In Marzzarella, this Court applied intermediate scrutiny to evaluate the constitutionality of a federal law prohibiting possession of firearms with obliterated serial numbers. 614 F.3d at 97. Appellants contend that Marzzarella should not inform our analysis of the appropriate level of scrutiny to apply here because the law at issue in Marzzarella “d[id] not severely limit the possession of firearms.” See id. They contend that only strict scrutiny could possibly apply to the case at bar because the burden imposed by the “justifiable need” standard “is substantial, implicating the core rights of responsible, law-abiding citizens to engage in an activity whose protection is literally enumerated.” Appellants' Brief 52. We disagree.

In the First Amendment context, strict scrutiny is triggered when the government imposes content-based restrictions on speech in a public forum. See Pleasant Grove City v. Summum, 555 U.S. 460, 469 (2009). In essence, this is the core of the First Amendment, just like the core of the right conferred upon individuals by the Second Amendment is the right to possess usable handguns in the home for self-defense. See Kachalsky, 701 F.3d at 93 (“[W]e believe that applying less than strict scrutiny when the regulation does not burden the ‘core’ protection of self-defense in the home makes eminent sense in this context and is in line with the approach taken by our sister circuits.”). We agree with the District Court, therefore, that strict scrutiny should not apply here, because “[i]f the Second Amendment protects the right to carry a handgun outside the home for self-defense at all, that right is not part of the core of the Amendment.” District Court Opinion 39. Accordingly, we will apply intermediate scrutiny here.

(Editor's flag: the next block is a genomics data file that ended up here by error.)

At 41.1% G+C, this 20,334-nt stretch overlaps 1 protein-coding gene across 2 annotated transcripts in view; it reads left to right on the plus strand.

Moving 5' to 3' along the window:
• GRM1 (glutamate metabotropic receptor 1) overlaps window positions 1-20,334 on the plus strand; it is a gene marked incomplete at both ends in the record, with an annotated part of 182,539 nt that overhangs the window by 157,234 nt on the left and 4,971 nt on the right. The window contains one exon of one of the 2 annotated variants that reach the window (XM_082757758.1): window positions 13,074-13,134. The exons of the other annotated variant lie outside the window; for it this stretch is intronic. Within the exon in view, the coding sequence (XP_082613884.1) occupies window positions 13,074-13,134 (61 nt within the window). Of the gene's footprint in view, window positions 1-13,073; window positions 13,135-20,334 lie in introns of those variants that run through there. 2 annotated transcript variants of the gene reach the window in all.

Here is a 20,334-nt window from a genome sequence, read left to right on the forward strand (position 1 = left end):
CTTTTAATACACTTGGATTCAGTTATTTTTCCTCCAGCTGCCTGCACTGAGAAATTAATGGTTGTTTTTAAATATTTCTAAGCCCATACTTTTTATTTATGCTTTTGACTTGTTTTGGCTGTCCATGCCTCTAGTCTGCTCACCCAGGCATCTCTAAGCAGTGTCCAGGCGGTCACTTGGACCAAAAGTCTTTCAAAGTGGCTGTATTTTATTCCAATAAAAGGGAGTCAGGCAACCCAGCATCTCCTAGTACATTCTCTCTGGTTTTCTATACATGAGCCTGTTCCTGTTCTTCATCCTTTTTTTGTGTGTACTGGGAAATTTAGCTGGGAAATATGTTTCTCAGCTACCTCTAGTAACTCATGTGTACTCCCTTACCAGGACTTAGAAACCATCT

C.

As stated above, under intermediate scrutiny the government must assert a significant, substantial, or important interest; there must also be a reasonable fit between that asserted interest and the challenged law, such that the law does not burden more conduct than is reasonably necessary. Marzzarella, 614 F.3d at 98. When reviewing the constitutionality of statutes, courts “accord substantial deference to the [legislature's] predictive judgments.” See Turner Broad. Sys., Inc. v. FCC, 520 U.S. 180, 195 (1997).

D.

The State of New Jersey has, undoubtedly, a significant, substantial and important interest in protecting its citizens' safety. See United States v. Salerno, 481 U.S. 739, 745 (1987).15 The issue here, therefore, is whether there is a “reasonable fit” between this interest in safety and the means chosen by New Jersey to achieve it: the Handgun Permit Law and its “justifiable need” standard.16

1.